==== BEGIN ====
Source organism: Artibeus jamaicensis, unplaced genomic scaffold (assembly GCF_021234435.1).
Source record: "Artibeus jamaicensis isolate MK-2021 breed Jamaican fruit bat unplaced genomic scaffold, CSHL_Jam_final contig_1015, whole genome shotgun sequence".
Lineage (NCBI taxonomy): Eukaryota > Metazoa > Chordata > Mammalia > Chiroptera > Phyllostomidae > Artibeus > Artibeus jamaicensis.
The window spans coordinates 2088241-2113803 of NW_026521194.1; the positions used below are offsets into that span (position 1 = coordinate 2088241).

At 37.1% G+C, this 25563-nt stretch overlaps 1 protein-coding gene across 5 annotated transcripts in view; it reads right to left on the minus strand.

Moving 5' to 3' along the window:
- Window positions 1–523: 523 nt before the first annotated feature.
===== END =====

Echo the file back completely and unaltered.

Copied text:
Source organism: Artibeus jamaicensis, unplaced genomic scaffold (assembly GCF_021234435.1).
Source record: "Artibeus jamaicensis isolate MK-2021 breed Jamaican fruit bat unplaced genomic scaffold, CSHL_Jam_final contig_1015, whole genome shotgun sequence".
Lineage (NCBI taxonomy): Eukaryota > Metazoa > Chordata > Mammalia > Chiroptera > Phyllostomidae > Artibeus > Artibeus jamaicensis.
The window spans coordinates 2088241-2113803 of NW_026521194.1; the positions used below are offsets into that span (position 1 = coordinate 2088241).

At 37.1% G+C, this 25563-nt stretch overlaps 1 protein-coding gene across 5 annotated transcripts in view; it reads right to left on the minus strand.

Moving 5' to 3' along the window:
- Window positions 1–523: 523 nt before the first annotated feature.